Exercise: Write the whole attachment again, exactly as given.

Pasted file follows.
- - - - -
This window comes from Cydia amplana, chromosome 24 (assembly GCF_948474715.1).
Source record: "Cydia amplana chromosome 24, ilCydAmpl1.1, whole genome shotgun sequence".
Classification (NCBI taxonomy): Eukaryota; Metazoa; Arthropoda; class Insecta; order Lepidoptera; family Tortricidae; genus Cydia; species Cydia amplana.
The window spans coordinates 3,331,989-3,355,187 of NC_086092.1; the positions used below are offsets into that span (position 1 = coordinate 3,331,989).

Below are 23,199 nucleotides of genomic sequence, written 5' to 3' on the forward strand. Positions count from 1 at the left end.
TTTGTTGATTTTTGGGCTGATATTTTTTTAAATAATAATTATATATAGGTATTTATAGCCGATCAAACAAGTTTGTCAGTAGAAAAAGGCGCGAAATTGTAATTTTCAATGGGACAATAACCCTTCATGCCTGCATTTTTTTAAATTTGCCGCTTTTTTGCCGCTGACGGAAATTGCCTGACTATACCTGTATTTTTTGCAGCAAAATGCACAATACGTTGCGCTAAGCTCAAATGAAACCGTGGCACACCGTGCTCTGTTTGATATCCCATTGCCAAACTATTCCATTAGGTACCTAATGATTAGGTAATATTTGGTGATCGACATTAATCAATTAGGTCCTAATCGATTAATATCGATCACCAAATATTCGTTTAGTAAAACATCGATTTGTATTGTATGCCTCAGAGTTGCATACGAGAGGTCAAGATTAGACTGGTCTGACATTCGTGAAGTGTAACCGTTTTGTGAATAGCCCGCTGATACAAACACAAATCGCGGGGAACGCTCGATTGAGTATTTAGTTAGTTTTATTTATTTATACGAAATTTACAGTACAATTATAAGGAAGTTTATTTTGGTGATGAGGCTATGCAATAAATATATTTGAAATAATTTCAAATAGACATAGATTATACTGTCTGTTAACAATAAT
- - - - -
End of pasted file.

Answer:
This window comes from Cydia amplana, chromosome 24 (assembly GCF_948474715.1).
Source record: "Cydia amplana chromosome 24, ilCydAmpl1.1, whole genome shotgun sequence".
Classification (NCBI taxonomy): Eukaryota; Metazoa; Arthropoda; class Insecta; order Lepidoptera; family Tortricidae; genus Cydia; species Cydia amplana.
The window spans coordinates 3,331,989-3,355,187 of NC_086092.1; the positions used below are offsets into that span (position 1 = coordinate 3,331,989).

Below are 23,199 nucleotides of genomic sequence, written 5' to 3' on the forward strand. Positions count from 1 at the left end.
TTTGTTGATTTTTGGGCTGATATTTTTTTAAATAATAATTATATATAGGTATTTATAGCCGATCAAACAAGTTTGTCAGTAGAAAAAGGCGCGAAATTGTAATTTTCAATGGGACAATAACCCTTCATGCCTGCATTTTTTTAAATTTGCCGCTTTTTTGCCGCTGACGGAAATTGCCTGACTATACCTGTATTTTTTGCAGCAAAATGCACAATACGTTGCGCTAAGCTCAAATGAAACCGTGGCACACCGTGCTCTGTTTGATATCCCATTGCCAAACTATTCCATTAGGTACCTAATGATTAGGTAATATTTGGTGATCGACATTAATCAATTAGGTCCTAATCGATTAATATCGATCACCAAATATTCGTTTAGTAAAACATCGATTTGTATTGTATGCCTCAGAGTTGCATACGAGAGGTCAAGATTAGACTGGTCTGACATTCGTGAAGTGTAACCGTTTTGTGAATAGCCCGCTGATACAAACACAAATCGCGGGGAACGCTCGATTGAGTATTTAGTTAGTTTTATTTATTTATACGAAATTTACAGTACAATTATAAGGAAGTTTATTTTGGTGATGAGGCTATGCAATAAATATATTTGAAATAATTTCAAATAGACATAGATTATACTGTCTGTTAACAATAAT